Tzara's Cut-up Technique

Tristan Tzara was a leading member of the Dada movement.
Flourishing after the 1st World War, Dada embraced irrationality and and the use of chance.

Tzara cut newspapers into pieces, then selected them randomly from a hat.
The combination of words was then pasted together.
He described this process in the fifth of his Seven Dada Manifestoes (1916-20):

To make a dadaist poem
Take a newspaper.
Take a pair of scissors.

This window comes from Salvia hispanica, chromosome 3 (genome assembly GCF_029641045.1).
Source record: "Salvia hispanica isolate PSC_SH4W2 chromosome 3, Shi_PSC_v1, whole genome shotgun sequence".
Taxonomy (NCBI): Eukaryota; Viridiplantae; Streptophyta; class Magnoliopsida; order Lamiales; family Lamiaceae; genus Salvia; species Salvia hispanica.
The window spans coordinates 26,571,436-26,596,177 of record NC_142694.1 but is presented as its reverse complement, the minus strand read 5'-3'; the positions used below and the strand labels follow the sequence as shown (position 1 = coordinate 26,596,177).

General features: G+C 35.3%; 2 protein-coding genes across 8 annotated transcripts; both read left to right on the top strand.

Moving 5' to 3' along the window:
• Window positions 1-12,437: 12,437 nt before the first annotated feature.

Choose an article as long as you are planning to make your poem.
Cut out the article.
Then cut out each of the words that make up this article and put them in a bag.
Shake it gently.
The take out the scraps one after the other in the order in which they left the bag. Copy conscientiously.
The poem will be like you.
And here you are a writer, infinitely original and endowed with a sensibility that is charming though beyond the understanding of the vulgar.

...the Tzara without the >> combinations.

Wayne Clements.